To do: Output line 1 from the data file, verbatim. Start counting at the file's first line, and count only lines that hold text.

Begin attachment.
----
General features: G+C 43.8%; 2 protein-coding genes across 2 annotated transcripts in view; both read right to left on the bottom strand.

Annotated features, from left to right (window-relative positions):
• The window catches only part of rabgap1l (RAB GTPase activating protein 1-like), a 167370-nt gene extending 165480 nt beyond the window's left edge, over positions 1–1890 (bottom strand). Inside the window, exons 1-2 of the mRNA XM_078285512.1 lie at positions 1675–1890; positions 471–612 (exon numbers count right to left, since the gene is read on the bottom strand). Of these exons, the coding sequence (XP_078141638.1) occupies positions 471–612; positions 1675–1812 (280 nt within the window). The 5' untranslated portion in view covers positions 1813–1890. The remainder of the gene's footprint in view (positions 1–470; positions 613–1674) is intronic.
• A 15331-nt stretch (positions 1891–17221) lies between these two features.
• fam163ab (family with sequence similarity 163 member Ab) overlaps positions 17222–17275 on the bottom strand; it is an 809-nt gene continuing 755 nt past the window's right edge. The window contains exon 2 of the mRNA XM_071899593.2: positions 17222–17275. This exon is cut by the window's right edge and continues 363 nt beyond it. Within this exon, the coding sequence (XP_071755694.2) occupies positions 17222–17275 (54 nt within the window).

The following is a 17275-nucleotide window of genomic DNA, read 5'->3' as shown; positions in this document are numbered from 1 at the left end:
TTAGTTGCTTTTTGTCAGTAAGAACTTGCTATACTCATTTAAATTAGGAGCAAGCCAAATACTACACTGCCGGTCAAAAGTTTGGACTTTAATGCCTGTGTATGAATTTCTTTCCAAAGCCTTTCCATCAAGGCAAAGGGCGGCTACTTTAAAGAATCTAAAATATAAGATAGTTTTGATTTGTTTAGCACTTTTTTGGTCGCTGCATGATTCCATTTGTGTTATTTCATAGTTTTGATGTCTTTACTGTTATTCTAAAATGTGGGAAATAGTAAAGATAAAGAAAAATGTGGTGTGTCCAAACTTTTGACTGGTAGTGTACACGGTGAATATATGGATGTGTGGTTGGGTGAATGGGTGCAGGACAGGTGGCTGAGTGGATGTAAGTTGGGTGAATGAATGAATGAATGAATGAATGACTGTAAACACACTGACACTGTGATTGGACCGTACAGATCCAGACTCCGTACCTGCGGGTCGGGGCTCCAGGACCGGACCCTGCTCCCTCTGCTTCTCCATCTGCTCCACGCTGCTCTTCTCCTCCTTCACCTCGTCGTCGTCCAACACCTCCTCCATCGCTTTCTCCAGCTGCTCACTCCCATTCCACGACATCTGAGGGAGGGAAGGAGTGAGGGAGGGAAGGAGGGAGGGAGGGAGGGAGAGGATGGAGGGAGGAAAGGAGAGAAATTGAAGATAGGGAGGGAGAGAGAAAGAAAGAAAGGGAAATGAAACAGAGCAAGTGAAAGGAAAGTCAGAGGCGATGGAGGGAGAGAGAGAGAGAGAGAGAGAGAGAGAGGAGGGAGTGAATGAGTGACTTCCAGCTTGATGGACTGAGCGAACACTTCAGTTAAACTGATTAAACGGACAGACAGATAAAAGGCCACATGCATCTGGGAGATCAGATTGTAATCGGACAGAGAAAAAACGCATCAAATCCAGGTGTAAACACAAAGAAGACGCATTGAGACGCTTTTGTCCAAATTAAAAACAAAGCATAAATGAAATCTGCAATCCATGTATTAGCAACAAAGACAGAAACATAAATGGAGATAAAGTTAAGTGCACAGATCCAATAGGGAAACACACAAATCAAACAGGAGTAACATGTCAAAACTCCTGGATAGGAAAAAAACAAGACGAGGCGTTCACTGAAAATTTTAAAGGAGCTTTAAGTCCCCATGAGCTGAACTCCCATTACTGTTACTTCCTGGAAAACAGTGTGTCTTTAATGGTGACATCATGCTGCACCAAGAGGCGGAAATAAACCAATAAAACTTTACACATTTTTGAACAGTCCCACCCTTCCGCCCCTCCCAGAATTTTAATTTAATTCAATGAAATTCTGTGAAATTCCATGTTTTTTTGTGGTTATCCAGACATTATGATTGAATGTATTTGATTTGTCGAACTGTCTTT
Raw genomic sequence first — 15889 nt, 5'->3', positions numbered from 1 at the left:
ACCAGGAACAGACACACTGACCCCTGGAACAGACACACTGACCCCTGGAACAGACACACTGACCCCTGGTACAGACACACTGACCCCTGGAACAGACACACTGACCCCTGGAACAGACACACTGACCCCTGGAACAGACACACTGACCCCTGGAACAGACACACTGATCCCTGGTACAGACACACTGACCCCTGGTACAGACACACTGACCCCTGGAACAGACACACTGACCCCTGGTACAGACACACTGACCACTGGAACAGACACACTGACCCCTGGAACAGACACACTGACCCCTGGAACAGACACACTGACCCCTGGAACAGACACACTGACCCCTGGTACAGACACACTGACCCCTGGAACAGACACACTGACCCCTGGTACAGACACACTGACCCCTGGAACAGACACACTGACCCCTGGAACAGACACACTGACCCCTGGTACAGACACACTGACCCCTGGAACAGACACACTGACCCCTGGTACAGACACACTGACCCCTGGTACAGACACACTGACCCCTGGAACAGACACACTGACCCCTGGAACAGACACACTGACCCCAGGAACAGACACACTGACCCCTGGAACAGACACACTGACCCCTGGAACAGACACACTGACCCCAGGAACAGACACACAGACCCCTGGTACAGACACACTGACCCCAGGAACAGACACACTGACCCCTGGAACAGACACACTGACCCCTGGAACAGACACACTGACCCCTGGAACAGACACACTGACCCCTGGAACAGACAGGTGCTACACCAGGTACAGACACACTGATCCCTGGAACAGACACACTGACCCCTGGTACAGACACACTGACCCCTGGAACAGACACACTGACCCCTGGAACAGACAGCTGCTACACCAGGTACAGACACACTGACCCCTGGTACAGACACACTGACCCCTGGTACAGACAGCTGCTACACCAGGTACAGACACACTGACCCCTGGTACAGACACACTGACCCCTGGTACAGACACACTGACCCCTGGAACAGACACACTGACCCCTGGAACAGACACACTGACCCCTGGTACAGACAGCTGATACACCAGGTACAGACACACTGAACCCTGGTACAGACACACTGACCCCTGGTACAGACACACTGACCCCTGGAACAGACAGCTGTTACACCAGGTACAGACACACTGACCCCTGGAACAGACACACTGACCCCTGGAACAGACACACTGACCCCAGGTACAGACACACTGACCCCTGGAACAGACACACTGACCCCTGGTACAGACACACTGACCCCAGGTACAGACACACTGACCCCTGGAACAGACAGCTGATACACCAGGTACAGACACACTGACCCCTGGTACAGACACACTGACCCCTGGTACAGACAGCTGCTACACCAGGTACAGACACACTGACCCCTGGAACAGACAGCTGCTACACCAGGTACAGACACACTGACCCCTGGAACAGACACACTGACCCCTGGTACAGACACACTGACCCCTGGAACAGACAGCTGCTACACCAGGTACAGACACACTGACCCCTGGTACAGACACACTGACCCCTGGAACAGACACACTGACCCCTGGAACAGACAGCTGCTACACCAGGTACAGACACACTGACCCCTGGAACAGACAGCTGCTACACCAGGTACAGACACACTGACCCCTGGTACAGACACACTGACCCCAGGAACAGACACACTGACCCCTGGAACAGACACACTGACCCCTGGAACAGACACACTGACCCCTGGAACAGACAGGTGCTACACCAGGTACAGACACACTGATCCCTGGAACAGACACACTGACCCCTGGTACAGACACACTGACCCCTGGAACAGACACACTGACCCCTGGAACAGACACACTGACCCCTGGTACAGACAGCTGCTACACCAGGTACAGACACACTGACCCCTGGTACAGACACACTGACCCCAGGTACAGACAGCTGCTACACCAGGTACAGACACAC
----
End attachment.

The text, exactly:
General features: G+C 43.8%; 2 protein-coding genes across 2 annotated transcripts in view; both read right to left on the bottom strand.